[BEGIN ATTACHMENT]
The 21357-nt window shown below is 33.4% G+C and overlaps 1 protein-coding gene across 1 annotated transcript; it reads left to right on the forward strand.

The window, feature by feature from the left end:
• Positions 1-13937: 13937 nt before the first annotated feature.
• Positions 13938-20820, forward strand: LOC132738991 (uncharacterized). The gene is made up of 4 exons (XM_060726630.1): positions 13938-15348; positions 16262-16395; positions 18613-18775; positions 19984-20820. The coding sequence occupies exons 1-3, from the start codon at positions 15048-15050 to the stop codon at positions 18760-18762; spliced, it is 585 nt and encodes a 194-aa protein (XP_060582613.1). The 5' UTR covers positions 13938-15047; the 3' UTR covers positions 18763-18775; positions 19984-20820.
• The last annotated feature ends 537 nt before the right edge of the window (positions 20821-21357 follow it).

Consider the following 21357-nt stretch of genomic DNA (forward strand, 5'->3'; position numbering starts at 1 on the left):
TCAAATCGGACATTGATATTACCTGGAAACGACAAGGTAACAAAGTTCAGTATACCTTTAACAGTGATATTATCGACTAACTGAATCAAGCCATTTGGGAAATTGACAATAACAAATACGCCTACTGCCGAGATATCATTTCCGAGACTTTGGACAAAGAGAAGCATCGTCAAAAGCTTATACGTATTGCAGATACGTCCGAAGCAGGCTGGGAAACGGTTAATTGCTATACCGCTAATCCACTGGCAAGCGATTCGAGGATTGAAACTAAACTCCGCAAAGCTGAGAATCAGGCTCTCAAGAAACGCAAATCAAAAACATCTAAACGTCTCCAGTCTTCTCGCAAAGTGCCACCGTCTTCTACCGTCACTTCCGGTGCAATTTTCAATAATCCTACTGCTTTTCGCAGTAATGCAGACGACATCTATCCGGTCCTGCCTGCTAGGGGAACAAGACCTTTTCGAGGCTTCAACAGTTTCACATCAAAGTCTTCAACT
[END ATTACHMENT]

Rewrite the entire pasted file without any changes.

The 21357-nt window shown below is 33.4% G+C and overlaps 1 protein-coding gene across 1 annotated transcript; it reads left to right on the forward strand.

The window, feature by feature from the left end:
• Positions 1-13937: 13937 nt before the first annotated feature.
• Positions 13938-20820, forward strand: LOC132738991 (uncharacterized). The gene is made up of 4 exons (XM_060726630.1): positions 13938-15348; positions 16262-16395; positions 18613-18775; positions 19984-20820. The coding sequence occupies exons 1-3, from the start codon at positions 15048-15050 to the stop codon at positions 18760-18762; spliced, it is 585 nt and encodes a 194-aa protein (XP_060582613.1). The 5' UTR covers positions 13938-15047; the 3' UTR covers positions 18763-18775; positions 19984-20820.
• The last annotated feature ends 537 nt before the right edge of the window (positions 20821-21357 follow it).

Consider the following 21357-nt stretch of genomic DNA (forward strand, 5'->3'; position numbering starts at 1 on the left):
TCAAATCGGACATTGATATTACCTGGAAACGACAAGGTAACAAAGTTCAGTATACCTTTAACAGTGATATTATCGACTAACTGAATCAAGCCATTTGGGAAATTGACAATAACAAATACGCCTACTGCCGAGATATCATTTCCGAGACTTTGGACAAAGAGAAGCATCGTCAAAAGCTTATACGTATTGCAGATACGTCCGAAGCAGGCTGGGAAACGGTTAATTGCTATACCGCTAATCCACTGGCAAGCGATTCGAGGATTGAAACTAAACTCCGCAAAGCTGAGAATCAGGCTCTCAAGAAACGCAAATCAAAAACATCTAAACGTCTCCAGTCTTCTCGCAAAGTGCCACCGTCTTCTACCGTCACTTCCGGTGCAATTTTCAATAATCCTACTGCTTTTCGCAGTAATGCAGACGACATCTATCCGGTCCTGCCTGCTAGGGGAACAAGACCTTTTCGAGGCTTCAACAGTTTCACATCAAAGTCTTCAACT